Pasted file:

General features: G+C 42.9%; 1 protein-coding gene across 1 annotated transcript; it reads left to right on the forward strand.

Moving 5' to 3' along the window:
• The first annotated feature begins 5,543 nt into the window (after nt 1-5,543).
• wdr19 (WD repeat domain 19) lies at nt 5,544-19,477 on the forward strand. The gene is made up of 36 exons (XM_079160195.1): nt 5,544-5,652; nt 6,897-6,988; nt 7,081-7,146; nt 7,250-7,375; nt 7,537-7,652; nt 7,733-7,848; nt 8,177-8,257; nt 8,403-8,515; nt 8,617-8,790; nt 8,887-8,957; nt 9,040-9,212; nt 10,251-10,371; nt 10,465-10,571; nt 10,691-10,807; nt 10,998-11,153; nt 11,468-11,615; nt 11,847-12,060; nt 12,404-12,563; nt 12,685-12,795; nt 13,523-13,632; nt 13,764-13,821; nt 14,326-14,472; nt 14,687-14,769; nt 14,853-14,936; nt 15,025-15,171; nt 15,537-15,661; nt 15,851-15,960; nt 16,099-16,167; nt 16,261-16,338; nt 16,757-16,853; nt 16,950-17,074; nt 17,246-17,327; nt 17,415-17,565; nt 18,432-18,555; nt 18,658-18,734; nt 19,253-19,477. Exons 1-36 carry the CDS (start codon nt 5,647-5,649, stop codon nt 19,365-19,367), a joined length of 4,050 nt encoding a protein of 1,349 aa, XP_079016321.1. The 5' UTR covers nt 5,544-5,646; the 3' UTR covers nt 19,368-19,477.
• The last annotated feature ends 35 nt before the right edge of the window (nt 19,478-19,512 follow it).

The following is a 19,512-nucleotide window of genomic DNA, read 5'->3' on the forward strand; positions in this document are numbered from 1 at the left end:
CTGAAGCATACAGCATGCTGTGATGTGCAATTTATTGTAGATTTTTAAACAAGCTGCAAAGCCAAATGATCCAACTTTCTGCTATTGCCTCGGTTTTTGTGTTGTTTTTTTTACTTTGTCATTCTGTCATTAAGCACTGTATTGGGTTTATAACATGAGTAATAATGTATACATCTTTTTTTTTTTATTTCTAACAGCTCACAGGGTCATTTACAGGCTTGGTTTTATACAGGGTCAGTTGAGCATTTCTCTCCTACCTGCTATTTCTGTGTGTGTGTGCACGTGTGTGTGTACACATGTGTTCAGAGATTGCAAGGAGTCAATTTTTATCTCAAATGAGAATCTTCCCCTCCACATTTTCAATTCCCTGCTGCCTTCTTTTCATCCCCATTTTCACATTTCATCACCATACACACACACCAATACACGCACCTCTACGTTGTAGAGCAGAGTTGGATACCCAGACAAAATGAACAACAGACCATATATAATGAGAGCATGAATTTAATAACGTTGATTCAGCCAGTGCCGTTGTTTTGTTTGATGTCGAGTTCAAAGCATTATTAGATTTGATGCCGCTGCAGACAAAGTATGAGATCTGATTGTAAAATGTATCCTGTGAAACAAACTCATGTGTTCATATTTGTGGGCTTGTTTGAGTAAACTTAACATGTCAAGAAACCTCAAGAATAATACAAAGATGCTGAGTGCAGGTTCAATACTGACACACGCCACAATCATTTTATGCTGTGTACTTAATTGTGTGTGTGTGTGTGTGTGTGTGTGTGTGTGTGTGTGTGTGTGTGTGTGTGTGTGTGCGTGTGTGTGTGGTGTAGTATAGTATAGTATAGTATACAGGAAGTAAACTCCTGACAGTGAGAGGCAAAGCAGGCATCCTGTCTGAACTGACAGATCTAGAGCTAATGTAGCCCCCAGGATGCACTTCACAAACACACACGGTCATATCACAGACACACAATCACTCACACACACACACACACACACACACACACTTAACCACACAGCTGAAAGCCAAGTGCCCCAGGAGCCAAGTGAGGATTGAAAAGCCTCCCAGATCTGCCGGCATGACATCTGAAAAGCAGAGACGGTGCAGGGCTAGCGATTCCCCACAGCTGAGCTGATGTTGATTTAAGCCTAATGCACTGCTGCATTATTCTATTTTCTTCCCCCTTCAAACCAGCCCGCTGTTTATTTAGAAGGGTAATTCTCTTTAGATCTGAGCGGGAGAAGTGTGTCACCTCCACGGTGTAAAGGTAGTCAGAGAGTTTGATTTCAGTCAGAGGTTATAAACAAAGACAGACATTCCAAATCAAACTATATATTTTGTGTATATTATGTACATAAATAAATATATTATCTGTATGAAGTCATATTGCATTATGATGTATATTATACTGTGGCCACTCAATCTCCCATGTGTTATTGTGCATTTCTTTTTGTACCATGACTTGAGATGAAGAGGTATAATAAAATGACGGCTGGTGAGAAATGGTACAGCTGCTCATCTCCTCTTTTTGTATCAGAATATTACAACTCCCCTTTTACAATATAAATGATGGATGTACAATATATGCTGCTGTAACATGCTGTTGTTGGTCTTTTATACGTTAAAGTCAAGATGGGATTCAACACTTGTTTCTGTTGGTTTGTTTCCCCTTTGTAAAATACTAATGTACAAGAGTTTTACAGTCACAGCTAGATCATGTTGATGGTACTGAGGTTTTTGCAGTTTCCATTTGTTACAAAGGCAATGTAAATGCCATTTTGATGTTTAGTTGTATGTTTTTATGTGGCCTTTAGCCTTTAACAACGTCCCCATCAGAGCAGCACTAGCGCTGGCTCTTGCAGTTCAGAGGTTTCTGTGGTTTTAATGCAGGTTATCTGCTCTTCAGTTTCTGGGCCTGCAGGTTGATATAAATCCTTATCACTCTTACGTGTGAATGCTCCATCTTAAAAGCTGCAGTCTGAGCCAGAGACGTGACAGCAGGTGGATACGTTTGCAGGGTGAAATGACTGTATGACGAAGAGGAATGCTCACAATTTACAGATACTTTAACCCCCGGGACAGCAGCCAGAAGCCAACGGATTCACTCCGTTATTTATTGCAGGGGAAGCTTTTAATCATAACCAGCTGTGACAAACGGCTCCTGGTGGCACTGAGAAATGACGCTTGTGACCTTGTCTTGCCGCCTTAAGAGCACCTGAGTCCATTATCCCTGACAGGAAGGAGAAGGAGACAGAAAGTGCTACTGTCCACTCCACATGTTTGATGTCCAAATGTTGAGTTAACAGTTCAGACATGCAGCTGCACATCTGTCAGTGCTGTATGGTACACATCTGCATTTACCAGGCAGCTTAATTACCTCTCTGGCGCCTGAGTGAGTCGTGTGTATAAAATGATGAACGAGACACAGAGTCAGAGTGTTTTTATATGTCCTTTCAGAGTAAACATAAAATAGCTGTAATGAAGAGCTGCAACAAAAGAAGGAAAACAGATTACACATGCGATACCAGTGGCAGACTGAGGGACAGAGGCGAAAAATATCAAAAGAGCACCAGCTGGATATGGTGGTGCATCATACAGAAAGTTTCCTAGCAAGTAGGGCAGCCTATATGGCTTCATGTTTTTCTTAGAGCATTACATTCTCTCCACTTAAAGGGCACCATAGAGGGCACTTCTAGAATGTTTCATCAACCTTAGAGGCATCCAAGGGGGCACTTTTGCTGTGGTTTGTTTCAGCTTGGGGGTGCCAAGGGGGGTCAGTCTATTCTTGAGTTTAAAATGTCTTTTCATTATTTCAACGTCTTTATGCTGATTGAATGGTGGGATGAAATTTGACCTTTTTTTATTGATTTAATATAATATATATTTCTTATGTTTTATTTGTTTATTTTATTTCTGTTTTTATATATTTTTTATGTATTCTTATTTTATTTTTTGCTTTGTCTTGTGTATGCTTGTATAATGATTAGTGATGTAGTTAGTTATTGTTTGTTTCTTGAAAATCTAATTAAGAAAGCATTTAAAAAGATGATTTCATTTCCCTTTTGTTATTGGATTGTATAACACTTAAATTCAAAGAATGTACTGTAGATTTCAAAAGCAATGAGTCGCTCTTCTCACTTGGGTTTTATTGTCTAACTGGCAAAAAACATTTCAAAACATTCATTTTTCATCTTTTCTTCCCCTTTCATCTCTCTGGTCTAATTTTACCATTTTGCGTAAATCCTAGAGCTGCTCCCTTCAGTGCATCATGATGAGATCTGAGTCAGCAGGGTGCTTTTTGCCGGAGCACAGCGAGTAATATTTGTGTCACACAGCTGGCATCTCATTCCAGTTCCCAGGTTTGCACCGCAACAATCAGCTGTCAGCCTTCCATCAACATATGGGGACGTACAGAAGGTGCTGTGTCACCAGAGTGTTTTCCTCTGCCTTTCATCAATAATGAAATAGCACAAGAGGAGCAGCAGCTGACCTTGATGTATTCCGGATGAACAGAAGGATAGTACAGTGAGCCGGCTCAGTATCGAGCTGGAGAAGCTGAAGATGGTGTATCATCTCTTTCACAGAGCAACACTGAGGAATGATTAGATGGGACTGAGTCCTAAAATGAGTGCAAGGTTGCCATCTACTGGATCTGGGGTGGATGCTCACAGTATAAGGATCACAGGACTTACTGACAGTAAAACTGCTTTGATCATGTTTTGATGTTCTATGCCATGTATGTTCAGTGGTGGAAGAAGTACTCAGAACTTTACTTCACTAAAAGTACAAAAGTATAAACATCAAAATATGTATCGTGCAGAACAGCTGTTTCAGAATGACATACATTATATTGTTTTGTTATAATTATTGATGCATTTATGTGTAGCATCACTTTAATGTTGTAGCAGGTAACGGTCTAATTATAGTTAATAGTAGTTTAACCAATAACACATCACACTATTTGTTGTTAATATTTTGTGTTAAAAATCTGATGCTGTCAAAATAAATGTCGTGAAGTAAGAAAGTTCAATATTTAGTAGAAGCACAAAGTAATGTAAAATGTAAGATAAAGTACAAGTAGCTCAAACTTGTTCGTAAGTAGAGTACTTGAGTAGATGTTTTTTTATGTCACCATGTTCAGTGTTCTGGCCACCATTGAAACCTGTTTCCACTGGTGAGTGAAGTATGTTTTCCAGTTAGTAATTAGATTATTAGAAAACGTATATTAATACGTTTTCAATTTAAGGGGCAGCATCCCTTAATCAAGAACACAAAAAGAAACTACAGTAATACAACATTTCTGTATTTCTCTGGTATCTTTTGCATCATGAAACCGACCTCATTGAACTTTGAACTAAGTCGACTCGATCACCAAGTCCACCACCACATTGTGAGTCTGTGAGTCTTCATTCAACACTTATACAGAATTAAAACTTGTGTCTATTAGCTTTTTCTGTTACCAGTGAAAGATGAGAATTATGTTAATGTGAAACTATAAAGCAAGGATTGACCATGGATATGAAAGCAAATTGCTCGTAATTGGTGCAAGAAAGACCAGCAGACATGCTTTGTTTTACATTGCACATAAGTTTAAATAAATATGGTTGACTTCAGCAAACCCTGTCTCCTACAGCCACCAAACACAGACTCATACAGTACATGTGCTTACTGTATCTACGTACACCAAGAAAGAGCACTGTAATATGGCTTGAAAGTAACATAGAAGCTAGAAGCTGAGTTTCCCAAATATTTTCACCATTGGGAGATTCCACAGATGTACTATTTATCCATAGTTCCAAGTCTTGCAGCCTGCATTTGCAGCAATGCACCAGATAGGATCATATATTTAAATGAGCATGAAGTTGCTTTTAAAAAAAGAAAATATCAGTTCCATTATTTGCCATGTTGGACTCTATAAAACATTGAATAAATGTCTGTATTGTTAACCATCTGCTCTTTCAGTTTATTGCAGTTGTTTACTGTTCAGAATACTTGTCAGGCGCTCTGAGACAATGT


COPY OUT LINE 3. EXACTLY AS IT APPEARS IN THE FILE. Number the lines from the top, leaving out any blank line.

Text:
• The first annotated feature begins 5,543 nt into the window (after nt 1-5,543).